Young, Democrats file elections complaint

State Rep. Phil Young and three other Democrats running for re-election this fall are asking for an investigation into what they claim are illegal actions by a political action committee with ties to the nation’s capital.

Young, D-120, joined with fellow Democratic state representatives Joe Joe Aresimowicz, Liz Linehan and Michael Winkler in filing a letter of complaint with the State Elections Enforcement Commission against Change Connecticut, a political action committee registered in the state.

State Rep. Philip Young

In the Aug. 1 letter, the Democrats claimed that Change Connecticut failed to properly file paperwork within 24 hours of making an expenditure of at least $1,000. They also claim that Change Connecticut “failed to attribute the independent expenditure in question to the candidates for the Connecticut House of Representatives whom the expenditure has benefitted” as required by state law.

According to the letter, nearly all of Change Connecticut’s $400,000 in assets come from a pair of large donations from the Washington-based Republican State Leadership Committee. The only other contribution it received was from its treasurer, William Phillips of Milford, who contributed $500.

“Given the large amount of out-of-state money coming into Change Connecticut for the purpose of influencing Connecticut General Assembly elections, it is critical that the committee’s monetary receipts and independent expenditures be properly and promptly reported – consistent with Connecticut law and in order to safeguard the integrity of our public campaign financing system,” the Democrats’ letter reads.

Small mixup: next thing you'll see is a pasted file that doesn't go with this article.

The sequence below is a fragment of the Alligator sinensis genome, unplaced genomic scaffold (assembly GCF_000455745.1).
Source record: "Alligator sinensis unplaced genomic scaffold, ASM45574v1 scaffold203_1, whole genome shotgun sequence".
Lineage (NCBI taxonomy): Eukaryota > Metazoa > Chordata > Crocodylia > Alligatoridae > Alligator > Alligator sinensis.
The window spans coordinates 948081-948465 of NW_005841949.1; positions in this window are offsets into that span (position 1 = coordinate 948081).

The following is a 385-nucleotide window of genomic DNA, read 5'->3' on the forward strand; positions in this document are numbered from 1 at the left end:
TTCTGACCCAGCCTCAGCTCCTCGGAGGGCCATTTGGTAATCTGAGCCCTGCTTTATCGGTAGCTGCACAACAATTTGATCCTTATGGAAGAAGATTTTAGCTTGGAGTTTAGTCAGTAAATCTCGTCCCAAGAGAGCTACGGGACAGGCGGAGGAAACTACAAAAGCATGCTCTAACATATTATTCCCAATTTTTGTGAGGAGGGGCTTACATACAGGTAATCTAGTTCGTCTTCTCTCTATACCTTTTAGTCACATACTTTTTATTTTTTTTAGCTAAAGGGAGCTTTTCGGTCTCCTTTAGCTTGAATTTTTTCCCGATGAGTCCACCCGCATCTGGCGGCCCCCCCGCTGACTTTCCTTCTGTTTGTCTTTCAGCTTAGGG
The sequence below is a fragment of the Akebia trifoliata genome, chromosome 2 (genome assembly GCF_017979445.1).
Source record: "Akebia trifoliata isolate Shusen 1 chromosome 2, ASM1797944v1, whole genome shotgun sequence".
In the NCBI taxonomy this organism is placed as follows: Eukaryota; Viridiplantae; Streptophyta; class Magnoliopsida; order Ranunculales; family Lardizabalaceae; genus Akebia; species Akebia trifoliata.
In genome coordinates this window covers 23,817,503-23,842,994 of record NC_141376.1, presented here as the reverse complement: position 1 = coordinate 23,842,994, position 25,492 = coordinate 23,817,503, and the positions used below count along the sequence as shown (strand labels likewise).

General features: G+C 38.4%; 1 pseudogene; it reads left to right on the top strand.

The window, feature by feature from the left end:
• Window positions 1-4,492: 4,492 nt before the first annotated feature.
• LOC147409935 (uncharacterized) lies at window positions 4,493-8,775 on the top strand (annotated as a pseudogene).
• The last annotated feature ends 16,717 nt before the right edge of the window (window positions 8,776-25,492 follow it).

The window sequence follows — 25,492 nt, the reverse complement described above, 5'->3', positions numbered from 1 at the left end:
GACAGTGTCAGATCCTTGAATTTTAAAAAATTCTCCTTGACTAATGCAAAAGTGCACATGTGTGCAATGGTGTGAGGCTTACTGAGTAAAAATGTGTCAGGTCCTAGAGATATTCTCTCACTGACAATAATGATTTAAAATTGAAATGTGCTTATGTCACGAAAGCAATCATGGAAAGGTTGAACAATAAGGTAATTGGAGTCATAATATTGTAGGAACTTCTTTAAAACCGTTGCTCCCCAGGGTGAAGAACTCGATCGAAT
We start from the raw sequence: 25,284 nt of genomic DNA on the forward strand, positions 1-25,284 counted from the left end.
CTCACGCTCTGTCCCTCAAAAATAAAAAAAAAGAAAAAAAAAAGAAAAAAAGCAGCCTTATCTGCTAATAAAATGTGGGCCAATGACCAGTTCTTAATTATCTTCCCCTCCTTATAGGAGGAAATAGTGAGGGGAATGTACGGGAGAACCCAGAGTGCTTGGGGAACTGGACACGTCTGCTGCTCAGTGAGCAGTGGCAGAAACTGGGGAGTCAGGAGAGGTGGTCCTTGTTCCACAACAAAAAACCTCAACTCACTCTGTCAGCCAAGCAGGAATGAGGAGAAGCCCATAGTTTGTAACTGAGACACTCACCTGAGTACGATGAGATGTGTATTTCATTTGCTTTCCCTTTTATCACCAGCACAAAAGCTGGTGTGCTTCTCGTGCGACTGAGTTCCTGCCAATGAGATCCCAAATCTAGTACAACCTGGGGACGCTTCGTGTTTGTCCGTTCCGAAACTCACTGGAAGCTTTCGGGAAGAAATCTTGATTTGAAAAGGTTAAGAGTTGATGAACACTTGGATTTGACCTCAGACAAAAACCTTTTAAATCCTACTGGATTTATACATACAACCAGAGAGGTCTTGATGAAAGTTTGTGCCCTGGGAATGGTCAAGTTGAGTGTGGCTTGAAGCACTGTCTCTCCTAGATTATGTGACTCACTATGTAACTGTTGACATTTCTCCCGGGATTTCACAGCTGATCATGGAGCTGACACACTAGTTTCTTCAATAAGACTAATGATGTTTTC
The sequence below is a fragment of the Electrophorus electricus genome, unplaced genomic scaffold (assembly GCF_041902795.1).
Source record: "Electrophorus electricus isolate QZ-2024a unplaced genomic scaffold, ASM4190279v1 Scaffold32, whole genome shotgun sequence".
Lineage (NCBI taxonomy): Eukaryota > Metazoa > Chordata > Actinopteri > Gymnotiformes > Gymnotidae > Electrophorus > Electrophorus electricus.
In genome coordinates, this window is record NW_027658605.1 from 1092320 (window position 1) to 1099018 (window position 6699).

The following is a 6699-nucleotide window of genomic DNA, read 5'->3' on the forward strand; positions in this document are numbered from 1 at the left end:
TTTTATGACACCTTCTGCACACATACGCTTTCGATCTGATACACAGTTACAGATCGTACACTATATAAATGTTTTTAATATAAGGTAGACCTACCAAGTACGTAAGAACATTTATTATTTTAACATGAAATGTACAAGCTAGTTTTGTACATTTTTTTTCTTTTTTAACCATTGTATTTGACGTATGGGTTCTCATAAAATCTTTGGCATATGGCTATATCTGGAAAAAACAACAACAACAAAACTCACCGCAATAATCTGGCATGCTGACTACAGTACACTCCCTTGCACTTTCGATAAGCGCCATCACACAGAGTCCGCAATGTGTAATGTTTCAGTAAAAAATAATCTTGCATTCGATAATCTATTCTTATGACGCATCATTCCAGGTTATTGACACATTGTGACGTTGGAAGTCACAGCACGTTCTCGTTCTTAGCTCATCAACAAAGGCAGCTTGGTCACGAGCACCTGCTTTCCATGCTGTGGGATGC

The letter adds that Change Connecticut failed to attribute a $77,699 expenditure to Percipient Strategies LLC of Washington for “research dossiers” to the various Connecticut House of Representatives campaigns that benefited from its services.

Young said Tuesday that he was informed in June that several people had inquired about him with the Stratford Police Department and the town’s registrar of voters office. He also said that his wife received a “push call” asking questions that were “slanted toward conservatives,” including what she thought about President Donald Trump, a Republican.

“If they are doing these things, they have to register this stuff,” Young said. “That’s the whole problem. An outside company is paying for this and not reporting it.”

Young is running for his first full term as 120th District state representative. The former 6th District town councilman defeated Republican Bill Cabral in a special election last February to serve out the remaining term of Laura Hoydick, who stepped down from the state seat after winning the town’s mayoral race last November.

Young will be challenged by Republican nominee and former Board of Education chairman James Feehan and independent candidate Prez Palmer.  

Ben Davol, a spokesman for Change Connecticut, said by email on Tuesday that they have requested and received a copy of the Democrats’ complaint “and our attorneys are reviewing it.”

“We believe we are in compliance with the law and look forward to the [SEEC] review at their meeting on Aug 15th,” Davol said.

No agenda for the SEEC’s Aug. 15 meeting was available online on Tuesday. SEEC attorney Joshua Foley said Tuesday via email that he could not confirm or deny any complaint from the Democrats and that “all new complaints will be brought before the Commission at the August 15 meeting.”

About author
Editor for the Stratford Star. Former reporter for the Darien Times.

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